“Joe Stanley… I had played with him for a long time and he was about to get his first All Blacks cap at the age of 29. He wasn’t going to let any Frenchman run through him, that’s for sure.

“It was a real changing of the guard for us, a new breed of player was coming through and changing the game. The Cavaliers tour was the old guard, the ‘Baby Blacks’ were the new guard. It was important for the country that we win that match and it was important for the players. It was a very special time.”

Not everything that followed was quite as uplifting, especially for Kirk. The Baby Blacks lost their next Test against Australia by just one point after performing, according to contemporary reports, better than they had done against France.

The selectors, with Cavaliers coach Meads back in the saddle, thought otherwise and made wholesale changes for the second Australian international, picking a team with ten rebels, including all eight forwards, although Kirk was retained as captain. New Zealand won that second Test by a short nose but were thumped 22-9 in the third and decisive match.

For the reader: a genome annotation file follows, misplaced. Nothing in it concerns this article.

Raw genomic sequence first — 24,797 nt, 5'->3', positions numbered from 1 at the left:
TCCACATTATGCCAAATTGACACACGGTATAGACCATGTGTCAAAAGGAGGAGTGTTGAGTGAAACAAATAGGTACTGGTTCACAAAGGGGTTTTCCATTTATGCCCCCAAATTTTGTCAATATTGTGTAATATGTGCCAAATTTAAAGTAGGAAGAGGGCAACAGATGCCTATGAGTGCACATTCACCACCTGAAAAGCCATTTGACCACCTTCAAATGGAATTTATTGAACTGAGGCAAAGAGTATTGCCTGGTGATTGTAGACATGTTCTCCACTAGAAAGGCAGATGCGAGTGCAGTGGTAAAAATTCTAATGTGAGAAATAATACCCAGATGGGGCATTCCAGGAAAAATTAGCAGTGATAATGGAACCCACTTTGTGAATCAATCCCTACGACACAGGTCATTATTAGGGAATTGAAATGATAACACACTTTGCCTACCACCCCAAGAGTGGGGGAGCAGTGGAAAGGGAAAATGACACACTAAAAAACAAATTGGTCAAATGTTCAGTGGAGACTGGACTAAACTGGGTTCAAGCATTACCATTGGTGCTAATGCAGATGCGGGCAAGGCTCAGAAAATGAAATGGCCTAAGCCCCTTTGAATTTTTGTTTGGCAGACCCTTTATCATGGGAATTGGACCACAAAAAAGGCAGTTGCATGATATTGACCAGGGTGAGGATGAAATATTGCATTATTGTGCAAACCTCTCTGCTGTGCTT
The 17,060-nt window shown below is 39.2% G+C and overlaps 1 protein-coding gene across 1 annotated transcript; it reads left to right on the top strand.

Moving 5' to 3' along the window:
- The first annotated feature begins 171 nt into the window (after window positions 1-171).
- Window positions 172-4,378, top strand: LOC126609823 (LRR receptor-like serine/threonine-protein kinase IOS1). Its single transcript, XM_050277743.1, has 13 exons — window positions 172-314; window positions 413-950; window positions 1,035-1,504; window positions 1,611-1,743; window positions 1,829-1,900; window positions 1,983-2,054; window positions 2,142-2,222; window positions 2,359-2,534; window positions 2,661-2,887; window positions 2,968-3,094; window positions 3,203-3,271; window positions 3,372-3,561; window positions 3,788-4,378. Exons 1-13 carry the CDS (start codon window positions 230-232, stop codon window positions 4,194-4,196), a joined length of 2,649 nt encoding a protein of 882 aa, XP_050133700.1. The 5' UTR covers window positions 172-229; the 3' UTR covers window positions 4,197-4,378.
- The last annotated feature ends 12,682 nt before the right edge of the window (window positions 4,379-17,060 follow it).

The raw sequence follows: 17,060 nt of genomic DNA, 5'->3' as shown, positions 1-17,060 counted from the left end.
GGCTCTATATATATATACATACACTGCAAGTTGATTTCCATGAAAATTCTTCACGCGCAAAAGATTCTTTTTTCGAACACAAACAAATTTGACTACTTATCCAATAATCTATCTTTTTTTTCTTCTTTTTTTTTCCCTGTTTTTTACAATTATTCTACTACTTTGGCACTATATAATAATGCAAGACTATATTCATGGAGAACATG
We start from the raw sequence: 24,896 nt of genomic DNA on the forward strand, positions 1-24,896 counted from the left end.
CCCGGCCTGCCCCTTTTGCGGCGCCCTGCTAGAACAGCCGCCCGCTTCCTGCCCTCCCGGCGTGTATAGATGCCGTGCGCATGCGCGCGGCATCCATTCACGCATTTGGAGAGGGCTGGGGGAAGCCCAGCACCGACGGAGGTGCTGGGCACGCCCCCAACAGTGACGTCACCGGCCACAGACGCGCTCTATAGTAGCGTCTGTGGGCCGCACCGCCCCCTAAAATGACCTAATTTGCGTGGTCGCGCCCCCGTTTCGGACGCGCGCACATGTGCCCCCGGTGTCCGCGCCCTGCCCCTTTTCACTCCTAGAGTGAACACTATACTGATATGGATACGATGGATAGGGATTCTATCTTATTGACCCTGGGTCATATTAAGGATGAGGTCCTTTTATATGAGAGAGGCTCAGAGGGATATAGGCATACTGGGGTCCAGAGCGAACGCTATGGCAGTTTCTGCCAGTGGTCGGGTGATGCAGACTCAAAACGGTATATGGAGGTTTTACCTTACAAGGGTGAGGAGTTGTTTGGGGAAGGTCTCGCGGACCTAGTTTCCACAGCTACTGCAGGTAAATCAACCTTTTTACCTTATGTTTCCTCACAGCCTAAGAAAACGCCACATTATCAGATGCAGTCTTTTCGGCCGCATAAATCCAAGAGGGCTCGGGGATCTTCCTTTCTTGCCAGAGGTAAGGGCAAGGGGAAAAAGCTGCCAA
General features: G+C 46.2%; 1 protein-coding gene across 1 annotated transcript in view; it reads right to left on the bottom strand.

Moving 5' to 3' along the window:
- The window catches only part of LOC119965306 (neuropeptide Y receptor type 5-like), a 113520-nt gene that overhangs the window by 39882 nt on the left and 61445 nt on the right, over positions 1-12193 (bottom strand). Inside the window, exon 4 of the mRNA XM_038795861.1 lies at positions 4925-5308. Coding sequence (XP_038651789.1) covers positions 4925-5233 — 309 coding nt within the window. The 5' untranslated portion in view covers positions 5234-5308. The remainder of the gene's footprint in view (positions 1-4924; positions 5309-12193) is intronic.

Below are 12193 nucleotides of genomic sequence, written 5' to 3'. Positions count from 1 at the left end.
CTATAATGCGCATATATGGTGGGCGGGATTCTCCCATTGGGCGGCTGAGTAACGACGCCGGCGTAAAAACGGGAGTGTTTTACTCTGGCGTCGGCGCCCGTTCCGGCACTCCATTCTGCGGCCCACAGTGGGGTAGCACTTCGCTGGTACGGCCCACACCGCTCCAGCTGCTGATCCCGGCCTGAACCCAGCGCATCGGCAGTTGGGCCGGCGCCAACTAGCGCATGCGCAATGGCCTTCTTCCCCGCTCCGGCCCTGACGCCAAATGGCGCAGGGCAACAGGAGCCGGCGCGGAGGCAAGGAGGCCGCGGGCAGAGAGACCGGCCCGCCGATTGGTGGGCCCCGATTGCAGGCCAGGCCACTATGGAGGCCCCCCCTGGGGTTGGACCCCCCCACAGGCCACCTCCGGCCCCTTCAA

Worse was to come for Kirk. In a Kafkaesque nightmare, the hero of the story became the villain, at least in the eyes of some older heads. Kirk lost the captaincy to Jock Hobbs when the All Blacks toured France in October of 1986 and the cerebral scrum-half was targeted for personal abuse by several Cavaliers who were unhappy not just that he had broken ranks on South Africa but that Kirk had voiced his reservations so compellingly.

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“They saw themselves as victims because they had never imagined the tour would cause such bad feelings in New Zealand,” said Kirk years later. “On the other hand, I hadn’t gone and I’d received some positive press as a result. I was an easy target for them to vent their feelings of unhappiness and bitterness.”